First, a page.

The water-soluble cation-active polymer required for bonding in accordance with the present invention can be obtained, for example, by treating a polymer with functional groups, such as alcohol, carboxyl, amido and amino groups as regularly recurring structural elements with a cationizing reagent (see, for example, Wochenblatt fur Papierfabrikation, Vol. 18, 1978, pp. 690-693). Suitable polymers include carbohydrates, polyvinyl alcohol, polyacrylic acid, carboxymethyl cellulose, polyacrylamide, polyaminoamides, polyimines and polyamides. Preferably cation-active carbohydrates, cation-active starches in particular, are used as the the polymer bonding agent, since carbohydrates are easily converted into the desired cation-active form (see, for example, R. L. Whistler, E. F. Paschall "Starch: Chemistry and Technology", Part II, pp. 403-414). Moreover, these bonding agents are bio-degradable.
Quaternized starch is most suitable as a cation-active starch. For example, reacting starch with a quaternizing reagent, e.g., quaternary-substituted ammonium compounds, as described in U.S. Pat. No. 4,088,600 yields a suitable quaternized starch.
The degree of substitution of the quaternized starch, i.e., the number of moles of quaternary substituent per mol anhydro glucose unit in the starch, can be varied. Good results are obtained using a quaternized starch with a substitution degree of between about 0.005 and 0.5. Carrying out the starch quaternization with glycidyl trimethyl ammonium chloride yields a bonding agent with particularly low impurity content.
The drawing schematically illustrates the overall process of the instant invention. A sliver of textile material 1 is pulled over guiding element 2, drafted in the dry state between rollers 3 and 4, moistened with the inactive bonding agent suspended in water 5, drawn through roller 6 and drafted in the wet state 7, drawn through roller 8, false twisted with steam 9, dried on heated drum 10 thereby activating the bonding agent, and then wound up on cylindrical cross wound cheeses 11.
Corn starch, 1136 grams of particle size 3-30 μm with 12 weight % water, is dispersed in 1500 g demineralized water at room temperature. Then after adding 100 grams Ogtac 85 (a commercially available 85 weight % aqueous solution of glycidyl trimethyl ammonium chloride, epoxide content 5.08 meg/g) 16 g NaOH in 320 g water are slowly added with thorough stirring. The resultant suspension is then heated in a 45° C. waterbath while stirring thoroughly. The mixture reacts at 45° C. for 12 hours, after which the resultant slurry is carefully neutralized with dilute hydrochloric acid (18 weight %) to a pH of about 4. After diluting with water of the resultant slurry the diluted slurry can be used in twistless yarn manufacture. Filtering the resultant slurry, drying the filter cake and grinding the dried product yields solid material suitable for transport and shipment. The resultant quaternized starch has a substitution degree of 0.053 (determined by Kjeldahl nitrogen analysis). Other types of starch may be similarly quarternized, for example, potato starch, wheat starch, tapioca starch and rice starch.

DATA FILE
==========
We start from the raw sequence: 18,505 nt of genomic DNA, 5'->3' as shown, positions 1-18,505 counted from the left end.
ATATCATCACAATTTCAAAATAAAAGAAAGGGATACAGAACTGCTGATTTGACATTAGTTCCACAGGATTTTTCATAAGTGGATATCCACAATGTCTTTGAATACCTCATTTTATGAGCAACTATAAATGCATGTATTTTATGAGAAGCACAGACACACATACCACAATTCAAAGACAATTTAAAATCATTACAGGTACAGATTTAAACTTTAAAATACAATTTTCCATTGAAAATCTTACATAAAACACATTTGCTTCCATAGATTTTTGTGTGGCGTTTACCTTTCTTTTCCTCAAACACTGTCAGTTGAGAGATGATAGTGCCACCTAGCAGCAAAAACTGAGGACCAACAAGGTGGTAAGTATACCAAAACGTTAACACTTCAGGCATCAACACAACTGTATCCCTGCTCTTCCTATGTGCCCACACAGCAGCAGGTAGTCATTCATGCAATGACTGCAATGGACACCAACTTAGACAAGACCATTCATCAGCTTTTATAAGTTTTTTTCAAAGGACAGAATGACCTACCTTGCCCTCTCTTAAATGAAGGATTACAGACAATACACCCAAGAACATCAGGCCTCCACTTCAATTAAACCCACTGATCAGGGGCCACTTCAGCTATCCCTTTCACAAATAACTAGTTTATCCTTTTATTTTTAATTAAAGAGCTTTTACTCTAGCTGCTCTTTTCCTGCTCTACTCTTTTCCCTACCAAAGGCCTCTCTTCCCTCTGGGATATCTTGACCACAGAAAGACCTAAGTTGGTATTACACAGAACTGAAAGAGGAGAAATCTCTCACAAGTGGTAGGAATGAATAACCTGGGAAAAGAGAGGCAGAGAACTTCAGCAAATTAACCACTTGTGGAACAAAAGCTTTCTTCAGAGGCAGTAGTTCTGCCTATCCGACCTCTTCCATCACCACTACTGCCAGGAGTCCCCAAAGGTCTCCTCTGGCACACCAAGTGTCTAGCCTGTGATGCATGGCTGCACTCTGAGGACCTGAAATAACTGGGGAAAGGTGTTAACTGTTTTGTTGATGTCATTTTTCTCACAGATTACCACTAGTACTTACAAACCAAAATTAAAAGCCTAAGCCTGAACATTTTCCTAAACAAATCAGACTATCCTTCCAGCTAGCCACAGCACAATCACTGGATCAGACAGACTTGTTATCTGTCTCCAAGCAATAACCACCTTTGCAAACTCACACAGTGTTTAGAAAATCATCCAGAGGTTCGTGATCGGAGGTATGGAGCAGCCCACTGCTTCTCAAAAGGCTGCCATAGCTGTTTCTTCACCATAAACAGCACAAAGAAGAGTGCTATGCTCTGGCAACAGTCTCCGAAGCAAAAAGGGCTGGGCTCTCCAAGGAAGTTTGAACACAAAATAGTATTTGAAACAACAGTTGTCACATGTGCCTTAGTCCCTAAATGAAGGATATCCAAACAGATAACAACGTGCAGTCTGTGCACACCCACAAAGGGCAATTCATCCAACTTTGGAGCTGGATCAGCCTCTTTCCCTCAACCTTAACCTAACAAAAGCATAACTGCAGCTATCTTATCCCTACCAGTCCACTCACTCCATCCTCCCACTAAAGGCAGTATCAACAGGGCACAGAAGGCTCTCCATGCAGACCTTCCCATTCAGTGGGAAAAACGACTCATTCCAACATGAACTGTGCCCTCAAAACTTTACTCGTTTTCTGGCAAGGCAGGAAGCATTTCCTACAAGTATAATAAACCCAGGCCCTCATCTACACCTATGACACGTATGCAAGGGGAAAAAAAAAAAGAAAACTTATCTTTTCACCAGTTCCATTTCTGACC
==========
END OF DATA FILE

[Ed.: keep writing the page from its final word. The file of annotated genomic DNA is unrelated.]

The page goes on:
1. A sliver of 5 ktex consisting of combed cotton fibers averaging 30 mm in length, was successively drafted five-fold in the dry state, moistened with a 5 weight % suspension of an inactive bonding agent in water, drafted twenty-fold in the wet state, false twisted with steam, after which the bonding agent was activated and the sliver was dried on a drum heated to 220° C. The resultant yarn was then wound up at a speed of 250 m/min. This process was repeated with viscous rayon fibers, HMW viscous rayon fibers and polyester fibers, all of 1.7 dtex and 40 mm fiber length.
Using quaternized corn starch with substitution degree 0.053 yielded cotton, viscous rayon, HWW viscous rayon and polyester yarns with respective tenacities of 10.3, 11.5, 18.4 and 20.2 g/tex.
Using quaternized corn starch with substitution degree 0.015 yielded cotton, viscous rayon and HMW viscous rayon yarns with respective tenacities of 3.8, 10.7 and 17.9 g/tex. The polyester sliver would not be processed using the bonding agent with substitution degree 0.015.
Using quaternized corn starch with a substitution degree 0.097 yielded cotton, viscous rayon, HMW viscous rayon and polyester yarns with respective tenacities of 10.7, 14.0, 20.0 and 21.3 g/tex.
Using unquaternized corn starch, i.e., a substitution degree of 0, yielded cotton, viscous rayon and HMW viscous rayon yarns with respective tenacities of 3.6, 13.3 and 17.6 g/tex. Once again, the polyester sliver could not be processed.
These examples show that using quaternized starches with high substitution degrees markedly increases hydrophobic yarn tenacity. For example, comparing the results obtained from treating cotton with quarternized corn starch with substitution degrees of 0.015 and 0.053 shows a 171% increase in tenacity. Using unsubstituted starches or starches with low substitution degrees yielded hydrophobic yarns with litte or no tenacity. The effects are less pronounced on hydrophilic yarns.
2. Using quaternized potato starch with substitution degree 0.017 in the process in example 1, yielded cotton and polyester yarns with respective tenacities of 4.3 and 19.0 g/tex. The polyester yarn tenacity increased from 0 (using the corn starch with substitution degree 0.015) to 19 g/tex. using potato starch with substitution degree 0.017.
The desired starch substitution degree consequently remains highly dependent on the starch type used. The dissolving-temperature of the bonding agent determines the upper limit of the starch substitution degree.
In general, only cation-active polymers with substitution degrees resulting in dissolving temperatures above room temperature can be used. Below room temperature, we can no longer speak of an inactive bonding agent. Active bonding agents often cause undesired soiling of process machinery thereby increasing the chances for breaking the sliver during processing.
While the invention has been herein shown and described in what is presently conceived to be the most preferred and practical embodiment thereof, it will be apparent to those of ordinary skill in the art that many modifications may be made thereof within the scope of the invention, which scope is to be accorded the broadest interpretation of the appended claims as to encompass all equivalent methods and procedures.